When The Missile Has No Heart — Drones, America, and The Invisible Trauma of US.
The terms ‘humanity’ and ‘war’ are often juxtaposed within civil dialogue. They are on opposing ends of the spectrum. On the left, there is the pacifist, head firmly in the ground or up above the clouds. To the right, the hawks, using bullets as disciples and might without excuse or moderation.
Humanity should never be vacant from war. Though the word itself seems to have no place within the mind of the soldier, it is perhaps the single most important aspect of any armed conflict besides winning. We should strive to integrate humanity intelligently and justly into all acts of violence — Government sanctioned or otherwise.
Drones are the perfect weapons for the new America. “What’s better than a war without any casualties?” I can all but hear the Joint Chiefs of Staff asking the president early one morning. Nothing comes to mind.
As a nation we’ve been shielding the horrors of the soldier from that of the citizen for as long as we can muster. It only makes sense that we would begin to do the same to the soldiers themselves. There are few sights worse for patriotism than the growing number of homeless and psychologically traumatized veterans sprawled out on sidewalks and corners alike. Drones are a remedy to this issue.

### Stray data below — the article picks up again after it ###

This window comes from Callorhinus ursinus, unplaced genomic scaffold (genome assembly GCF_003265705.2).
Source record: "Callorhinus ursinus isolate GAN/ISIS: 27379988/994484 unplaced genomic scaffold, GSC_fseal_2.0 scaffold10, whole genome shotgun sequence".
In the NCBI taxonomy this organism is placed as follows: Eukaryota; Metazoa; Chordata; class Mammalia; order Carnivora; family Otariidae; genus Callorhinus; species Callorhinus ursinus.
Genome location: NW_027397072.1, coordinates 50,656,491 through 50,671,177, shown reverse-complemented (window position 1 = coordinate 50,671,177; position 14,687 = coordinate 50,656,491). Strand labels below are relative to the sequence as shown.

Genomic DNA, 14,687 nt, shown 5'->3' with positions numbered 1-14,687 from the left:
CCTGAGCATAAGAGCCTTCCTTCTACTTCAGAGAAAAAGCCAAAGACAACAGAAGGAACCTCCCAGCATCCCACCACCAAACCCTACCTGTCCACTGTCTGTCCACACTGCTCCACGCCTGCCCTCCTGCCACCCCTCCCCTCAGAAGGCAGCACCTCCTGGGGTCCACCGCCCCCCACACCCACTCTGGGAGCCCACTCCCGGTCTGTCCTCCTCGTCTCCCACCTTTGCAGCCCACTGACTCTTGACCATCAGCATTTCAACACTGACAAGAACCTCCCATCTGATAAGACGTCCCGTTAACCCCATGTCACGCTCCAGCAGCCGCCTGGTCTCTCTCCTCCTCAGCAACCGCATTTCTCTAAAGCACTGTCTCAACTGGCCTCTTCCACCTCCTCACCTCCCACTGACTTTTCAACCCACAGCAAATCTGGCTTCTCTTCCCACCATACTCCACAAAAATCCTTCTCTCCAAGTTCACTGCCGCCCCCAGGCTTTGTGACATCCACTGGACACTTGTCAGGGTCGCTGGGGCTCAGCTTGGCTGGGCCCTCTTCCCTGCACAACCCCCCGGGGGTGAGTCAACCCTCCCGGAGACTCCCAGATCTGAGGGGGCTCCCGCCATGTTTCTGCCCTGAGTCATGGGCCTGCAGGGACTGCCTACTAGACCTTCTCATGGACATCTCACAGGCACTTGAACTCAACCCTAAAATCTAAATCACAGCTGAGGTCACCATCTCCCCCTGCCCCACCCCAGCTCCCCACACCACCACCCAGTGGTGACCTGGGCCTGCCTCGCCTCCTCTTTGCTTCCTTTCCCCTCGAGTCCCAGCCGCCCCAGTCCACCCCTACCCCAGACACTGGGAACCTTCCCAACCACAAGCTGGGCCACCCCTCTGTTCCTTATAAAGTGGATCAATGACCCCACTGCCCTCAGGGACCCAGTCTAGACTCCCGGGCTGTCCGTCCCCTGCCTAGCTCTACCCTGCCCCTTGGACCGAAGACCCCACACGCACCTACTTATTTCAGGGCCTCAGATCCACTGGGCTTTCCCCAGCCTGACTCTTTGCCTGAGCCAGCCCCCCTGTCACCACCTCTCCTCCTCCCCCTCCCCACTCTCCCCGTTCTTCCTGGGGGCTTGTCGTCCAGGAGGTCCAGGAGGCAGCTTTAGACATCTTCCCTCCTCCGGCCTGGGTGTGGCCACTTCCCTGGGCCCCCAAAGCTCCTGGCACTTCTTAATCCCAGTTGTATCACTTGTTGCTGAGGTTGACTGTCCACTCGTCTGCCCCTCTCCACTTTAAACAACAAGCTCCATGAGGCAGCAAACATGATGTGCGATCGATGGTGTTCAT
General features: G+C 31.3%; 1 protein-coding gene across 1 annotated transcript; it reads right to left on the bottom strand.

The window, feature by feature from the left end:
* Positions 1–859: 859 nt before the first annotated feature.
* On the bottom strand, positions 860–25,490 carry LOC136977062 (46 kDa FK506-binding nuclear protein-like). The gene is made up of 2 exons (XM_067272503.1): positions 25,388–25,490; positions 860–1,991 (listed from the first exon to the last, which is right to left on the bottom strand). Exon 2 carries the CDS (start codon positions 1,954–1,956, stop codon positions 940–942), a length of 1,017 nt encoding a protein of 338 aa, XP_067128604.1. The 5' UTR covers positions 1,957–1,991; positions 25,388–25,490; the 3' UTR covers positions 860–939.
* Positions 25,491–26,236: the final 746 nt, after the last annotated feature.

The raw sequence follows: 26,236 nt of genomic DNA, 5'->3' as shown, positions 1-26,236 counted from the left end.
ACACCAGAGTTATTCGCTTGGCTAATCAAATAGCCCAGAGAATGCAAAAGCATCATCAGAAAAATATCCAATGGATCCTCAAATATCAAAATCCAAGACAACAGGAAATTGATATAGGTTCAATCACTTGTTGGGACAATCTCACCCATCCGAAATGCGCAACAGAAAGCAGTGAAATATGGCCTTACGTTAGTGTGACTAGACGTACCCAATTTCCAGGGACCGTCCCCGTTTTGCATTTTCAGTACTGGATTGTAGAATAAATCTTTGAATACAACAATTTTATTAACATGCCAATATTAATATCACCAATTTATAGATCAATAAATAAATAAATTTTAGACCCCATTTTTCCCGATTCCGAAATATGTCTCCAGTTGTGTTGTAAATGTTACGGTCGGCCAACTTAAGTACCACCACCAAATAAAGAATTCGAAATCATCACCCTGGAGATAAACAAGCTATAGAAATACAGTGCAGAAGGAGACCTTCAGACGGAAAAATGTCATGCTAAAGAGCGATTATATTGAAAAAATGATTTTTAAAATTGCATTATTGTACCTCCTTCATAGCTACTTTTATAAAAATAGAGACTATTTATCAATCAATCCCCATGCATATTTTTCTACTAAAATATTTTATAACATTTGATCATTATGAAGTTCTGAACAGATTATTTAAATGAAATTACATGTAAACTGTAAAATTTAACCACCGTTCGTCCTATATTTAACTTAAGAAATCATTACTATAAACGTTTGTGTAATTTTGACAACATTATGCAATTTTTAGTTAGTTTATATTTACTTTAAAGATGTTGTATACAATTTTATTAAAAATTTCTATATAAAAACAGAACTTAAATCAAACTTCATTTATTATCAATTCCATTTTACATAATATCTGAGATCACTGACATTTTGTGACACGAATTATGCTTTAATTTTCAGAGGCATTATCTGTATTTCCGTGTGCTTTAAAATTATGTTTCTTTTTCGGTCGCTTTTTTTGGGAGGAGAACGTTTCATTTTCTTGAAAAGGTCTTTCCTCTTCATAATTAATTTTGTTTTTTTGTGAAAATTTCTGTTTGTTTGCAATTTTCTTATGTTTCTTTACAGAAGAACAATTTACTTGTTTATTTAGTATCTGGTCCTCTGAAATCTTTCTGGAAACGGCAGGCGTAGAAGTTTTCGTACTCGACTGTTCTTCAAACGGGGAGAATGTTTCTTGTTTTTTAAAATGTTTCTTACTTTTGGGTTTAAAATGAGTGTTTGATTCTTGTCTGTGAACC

But the casualties of war are not only American. And they are not always immediate. The casualties of war are global and they are far beyond the time in which the life or lives are taken. The United States of America, my country, has been at war since I was in the 4th grade. No let up. No easement. No pulling our boot from the pedal in order to catch our breath. Like a runaway train, we’re going to the end of this track whether we can see it or not.
I haven’t known peace in my lifetime. I suspect I never will. If our long-time presence in the Middle East has taught me anything, it’s that war and by extension trauma, does not end after the bombs are dropped. There is a consciousness to history. Far greater than any man, leader or otherwise, could ever hope to write or recall. The Middle East, and the many people who call it home, know this. The Japanese know this. As do the Vietnamese, Cubans, and citizens of Europe and beyond. The only ones who don’t seem to know are us. For this, we have no one to blame but ourselves.
The above piece was inspired by the following video. Pass it on.